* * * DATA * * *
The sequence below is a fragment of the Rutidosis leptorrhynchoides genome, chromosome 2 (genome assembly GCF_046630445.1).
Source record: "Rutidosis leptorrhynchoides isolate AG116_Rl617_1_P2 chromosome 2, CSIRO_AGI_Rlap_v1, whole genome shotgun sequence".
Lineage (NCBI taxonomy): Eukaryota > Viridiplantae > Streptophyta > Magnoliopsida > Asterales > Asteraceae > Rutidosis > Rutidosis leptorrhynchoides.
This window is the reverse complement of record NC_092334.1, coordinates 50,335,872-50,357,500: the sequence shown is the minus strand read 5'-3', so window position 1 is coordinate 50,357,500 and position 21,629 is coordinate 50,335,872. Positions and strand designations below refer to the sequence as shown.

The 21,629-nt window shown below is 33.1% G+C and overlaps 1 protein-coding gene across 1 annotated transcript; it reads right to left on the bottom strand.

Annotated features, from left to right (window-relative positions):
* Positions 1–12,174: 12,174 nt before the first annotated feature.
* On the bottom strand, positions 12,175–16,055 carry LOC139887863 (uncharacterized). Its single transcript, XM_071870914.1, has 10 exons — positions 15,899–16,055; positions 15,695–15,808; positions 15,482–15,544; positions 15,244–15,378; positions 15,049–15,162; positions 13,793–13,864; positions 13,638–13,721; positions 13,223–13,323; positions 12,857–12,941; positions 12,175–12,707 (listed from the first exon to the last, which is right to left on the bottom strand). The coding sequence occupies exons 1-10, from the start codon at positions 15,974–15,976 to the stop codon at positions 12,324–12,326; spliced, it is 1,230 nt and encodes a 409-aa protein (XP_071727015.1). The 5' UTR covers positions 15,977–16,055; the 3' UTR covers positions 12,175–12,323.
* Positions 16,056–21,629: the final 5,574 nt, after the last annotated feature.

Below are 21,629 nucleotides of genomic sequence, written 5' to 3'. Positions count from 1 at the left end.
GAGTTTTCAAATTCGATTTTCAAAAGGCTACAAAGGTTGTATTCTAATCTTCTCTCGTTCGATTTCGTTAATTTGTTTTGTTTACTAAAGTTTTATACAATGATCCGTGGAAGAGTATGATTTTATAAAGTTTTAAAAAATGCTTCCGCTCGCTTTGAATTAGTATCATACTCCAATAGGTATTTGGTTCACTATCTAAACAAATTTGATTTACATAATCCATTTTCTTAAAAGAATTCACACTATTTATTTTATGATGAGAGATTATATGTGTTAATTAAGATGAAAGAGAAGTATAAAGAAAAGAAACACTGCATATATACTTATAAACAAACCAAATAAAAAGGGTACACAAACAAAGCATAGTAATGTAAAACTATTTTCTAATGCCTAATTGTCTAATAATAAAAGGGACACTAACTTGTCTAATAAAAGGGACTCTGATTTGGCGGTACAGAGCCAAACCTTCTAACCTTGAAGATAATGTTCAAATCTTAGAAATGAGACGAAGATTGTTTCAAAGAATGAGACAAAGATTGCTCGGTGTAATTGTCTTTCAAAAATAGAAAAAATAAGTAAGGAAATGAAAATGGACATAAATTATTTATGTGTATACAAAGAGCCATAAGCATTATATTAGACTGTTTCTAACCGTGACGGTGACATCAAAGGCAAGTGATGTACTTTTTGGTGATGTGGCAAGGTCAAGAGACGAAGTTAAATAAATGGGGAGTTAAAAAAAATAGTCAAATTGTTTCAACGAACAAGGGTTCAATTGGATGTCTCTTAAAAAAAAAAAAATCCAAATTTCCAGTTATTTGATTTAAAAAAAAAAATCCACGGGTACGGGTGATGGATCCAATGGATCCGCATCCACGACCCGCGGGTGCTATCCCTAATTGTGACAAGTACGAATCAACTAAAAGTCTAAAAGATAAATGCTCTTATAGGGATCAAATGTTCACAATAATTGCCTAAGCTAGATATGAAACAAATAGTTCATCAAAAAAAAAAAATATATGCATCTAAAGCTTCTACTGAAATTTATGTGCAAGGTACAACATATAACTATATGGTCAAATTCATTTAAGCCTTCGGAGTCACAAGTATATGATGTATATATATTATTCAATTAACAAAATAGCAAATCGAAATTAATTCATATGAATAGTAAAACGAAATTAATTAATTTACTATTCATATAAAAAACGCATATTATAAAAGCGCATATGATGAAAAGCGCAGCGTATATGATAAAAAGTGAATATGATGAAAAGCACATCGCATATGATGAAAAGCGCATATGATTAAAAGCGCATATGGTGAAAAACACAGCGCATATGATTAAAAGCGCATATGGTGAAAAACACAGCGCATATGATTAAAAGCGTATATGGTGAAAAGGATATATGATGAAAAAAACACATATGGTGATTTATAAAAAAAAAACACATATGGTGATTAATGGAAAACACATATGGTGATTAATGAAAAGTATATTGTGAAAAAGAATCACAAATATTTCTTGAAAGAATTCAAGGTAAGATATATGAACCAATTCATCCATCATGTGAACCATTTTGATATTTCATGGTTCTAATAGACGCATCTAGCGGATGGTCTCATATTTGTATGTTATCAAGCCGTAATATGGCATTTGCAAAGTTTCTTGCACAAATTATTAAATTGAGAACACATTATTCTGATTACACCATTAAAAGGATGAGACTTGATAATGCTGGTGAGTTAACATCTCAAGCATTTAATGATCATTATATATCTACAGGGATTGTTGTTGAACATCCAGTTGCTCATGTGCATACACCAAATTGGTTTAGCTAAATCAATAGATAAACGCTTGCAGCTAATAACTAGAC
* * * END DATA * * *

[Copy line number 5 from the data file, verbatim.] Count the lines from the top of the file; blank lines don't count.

The 21,629-nt window shown below is 33.1% G+C and overlaps 1 protein-coding gene across 1 annotated transcript; it reads right to left on the bottom strand.